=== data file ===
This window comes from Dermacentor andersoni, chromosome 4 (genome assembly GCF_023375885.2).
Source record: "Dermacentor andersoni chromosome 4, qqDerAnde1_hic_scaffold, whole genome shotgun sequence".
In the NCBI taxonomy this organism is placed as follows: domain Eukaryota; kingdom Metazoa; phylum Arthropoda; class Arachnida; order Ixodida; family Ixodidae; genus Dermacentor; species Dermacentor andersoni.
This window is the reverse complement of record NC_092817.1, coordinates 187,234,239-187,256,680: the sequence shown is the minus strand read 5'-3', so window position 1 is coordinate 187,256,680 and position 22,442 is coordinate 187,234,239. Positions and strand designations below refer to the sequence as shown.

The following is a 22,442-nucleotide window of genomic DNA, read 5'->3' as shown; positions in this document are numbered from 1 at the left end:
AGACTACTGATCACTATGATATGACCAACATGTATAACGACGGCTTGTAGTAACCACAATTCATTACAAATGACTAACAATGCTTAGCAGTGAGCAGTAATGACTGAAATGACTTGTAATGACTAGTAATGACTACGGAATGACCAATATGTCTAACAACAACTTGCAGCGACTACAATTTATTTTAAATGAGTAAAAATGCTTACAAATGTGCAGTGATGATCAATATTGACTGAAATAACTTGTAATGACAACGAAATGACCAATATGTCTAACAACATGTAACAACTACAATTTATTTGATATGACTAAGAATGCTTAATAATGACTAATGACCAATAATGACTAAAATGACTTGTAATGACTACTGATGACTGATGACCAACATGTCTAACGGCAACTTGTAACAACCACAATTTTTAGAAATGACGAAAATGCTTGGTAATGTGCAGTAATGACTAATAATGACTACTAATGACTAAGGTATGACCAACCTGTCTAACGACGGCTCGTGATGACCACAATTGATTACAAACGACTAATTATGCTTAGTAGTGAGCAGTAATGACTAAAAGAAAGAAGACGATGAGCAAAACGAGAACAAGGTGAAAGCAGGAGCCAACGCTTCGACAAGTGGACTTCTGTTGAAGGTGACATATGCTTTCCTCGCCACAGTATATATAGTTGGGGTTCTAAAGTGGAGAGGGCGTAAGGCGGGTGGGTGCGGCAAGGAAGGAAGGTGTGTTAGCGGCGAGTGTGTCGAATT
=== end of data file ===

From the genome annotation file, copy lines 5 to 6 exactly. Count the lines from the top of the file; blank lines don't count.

The following is a 22,442-nucleotide window of genomic DNA, read 5'->3' as shown; positions in this document are numbered from 1 at the left end:
AGACTACTGATCACTATGATATGACCAACATGTATAACGACGGCTTGTAGTAACCACAATTCATTACAAATGACTAACAATGCTTAGCAGTGAGCAGTAATGACTGAAATGACTTGTAATGACTAGTAATGACTACGGAATGACCAATATGTCTAACAACAACTTGCAGCGACTACAATTTATTTTAAATGAGTAAAAATGCTTACAAATGTGCAGTGATGATCAATATTGACTGAAATAACTTGTAATGACAACGAAATGACCAATATGTCTAACAACATGTAACAACTACAATTTATTTGATATGACTAAGAATGCTTAATAATGACTAATGACCAATAATGACTAAAATGACTTGTAATGACTACTGATGACTGATGACCAACATGTCTAACGGCAACTTGTAACAACCACAATTTTTAGAAATGACGAAAATGCTTGGTAATGTGCAGTAATGACTAATAATGACTACTAATGACTAAGGTATGACCAACCTGTCTAACGACGGCTCGTGATGACCACAATTGATTACAAACGACTAATTATGCTTAGTAGTGAGCAGTAATGACTAAAAGAAAGAAGACGATGAGCAAAACGAGAACAAGGTGAAAGCAGGAGCCAACGCTTCGACAAGTGGACTTCTGTTGAAGGTGACATATGCTTTCCTCGCCACAGTATATATAGTTGGGGTTCTAAAGTGGAGAGGGCGTAAGGCGGGTGGGTGCGGCAAGGAAGGAAGGTGTGTTAGCGGCGAGTGTGTCGAATT